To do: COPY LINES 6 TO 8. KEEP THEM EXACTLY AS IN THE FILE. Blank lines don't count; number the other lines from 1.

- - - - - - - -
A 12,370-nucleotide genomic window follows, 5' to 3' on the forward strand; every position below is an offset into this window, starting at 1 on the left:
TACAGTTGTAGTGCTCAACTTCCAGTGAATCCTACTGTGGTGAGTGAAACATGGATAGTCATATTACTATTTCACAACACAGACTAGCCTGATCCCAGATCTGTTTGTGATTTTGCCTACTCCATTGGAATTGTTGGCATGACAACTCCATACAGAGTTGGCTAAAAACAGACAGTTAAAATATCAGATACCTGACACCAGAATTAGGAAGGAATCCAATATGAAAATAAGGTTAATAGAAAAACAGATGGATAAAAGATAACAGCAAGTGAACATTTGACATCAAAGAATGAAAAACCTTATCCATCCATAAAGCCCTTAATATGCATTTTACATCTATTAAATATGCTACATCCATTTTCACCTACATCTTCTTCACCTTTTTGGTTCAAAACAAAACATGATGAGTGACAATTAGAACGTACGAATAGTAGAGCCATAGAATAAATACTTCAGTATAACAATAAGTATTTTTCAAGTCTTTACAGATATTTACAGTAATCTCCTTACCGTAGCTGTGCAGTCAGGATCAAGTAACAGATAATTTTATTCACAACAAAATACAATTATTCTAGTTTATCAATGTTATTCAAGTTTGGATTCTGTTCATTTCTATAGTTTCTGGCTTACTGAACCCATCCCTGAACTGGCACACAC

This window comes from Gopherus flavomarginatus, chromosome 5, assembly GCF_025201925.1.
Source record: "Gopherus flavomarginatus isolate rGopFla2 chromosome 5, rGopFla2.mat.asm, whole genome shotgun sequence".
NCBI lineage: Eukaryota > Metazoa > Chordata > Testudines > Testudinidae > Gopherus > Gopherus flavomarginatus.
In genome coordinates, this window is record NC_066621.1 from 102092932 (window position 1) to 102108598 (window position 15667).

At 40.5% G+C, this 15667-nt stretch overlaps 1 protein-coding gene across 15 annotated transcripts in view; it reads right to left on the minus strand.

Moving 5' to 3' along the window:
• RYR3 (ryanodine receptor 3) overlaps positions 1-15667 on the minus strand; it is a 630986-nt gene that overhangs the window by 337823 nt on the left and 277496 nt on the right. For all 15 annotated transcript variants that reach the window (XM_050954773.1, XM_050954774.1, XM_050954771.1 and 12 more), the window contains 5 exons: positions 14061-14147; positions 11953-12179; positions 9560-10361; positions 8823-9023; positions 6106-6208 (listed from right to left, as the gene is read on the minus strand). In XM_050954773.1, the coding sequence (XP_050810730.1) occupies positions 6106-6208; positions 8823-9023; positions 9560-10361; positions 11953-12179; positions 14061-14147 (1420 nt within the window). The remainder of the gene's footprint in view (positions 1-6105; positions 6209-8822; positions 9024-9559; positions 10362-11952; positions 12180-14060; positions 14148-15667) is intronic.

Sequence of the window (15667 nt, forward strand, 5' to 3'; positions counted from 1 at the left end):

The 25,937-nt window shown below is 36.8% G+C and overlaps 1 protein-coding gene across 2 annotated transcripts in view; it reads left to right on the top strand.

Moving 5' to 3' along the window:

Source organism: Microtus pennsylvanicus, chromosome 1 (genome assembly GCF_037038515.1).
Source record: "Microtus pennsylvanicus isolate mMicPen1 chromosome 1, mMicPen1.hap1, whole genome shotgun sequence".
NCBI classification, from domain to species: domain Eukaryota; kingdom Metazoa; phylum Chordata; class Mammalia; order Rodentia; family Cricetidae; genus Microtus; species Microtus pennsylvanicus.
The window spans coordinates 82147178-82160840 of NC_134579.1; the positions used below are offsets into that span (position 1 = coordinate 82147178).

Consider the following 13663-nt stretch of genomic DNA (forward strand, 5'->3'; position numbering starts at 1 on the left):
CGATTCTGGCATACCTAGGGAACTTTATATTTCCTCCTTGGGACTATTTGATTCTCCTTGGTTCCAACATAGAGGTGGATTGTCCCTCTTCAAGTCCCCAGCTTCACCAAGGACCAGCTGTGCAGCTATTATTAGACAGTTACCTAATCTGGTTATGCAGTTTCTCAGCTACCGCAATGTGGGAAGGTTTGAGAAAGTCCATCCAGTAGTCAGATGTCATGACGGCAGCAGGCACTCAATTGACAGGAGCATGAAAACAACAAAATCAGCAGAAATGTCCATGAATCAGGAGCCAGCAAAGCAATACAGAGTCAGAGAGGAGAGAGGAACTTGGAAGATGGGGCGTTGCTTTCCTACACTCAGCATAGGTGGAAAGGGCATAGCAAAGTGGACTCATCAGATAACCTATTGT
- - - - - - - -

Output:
In genome coordinates, this window is record NC_066621.1 from 102092932 (window position 1) to 102108598 (window position 15667).

At 40.5% G+C, this 15667-nt stretch overlaps 1 protein-coding gene across 15 annotated transcripts in view; it reads right to left on the minus strand.

Moving 5' to 3' along the window: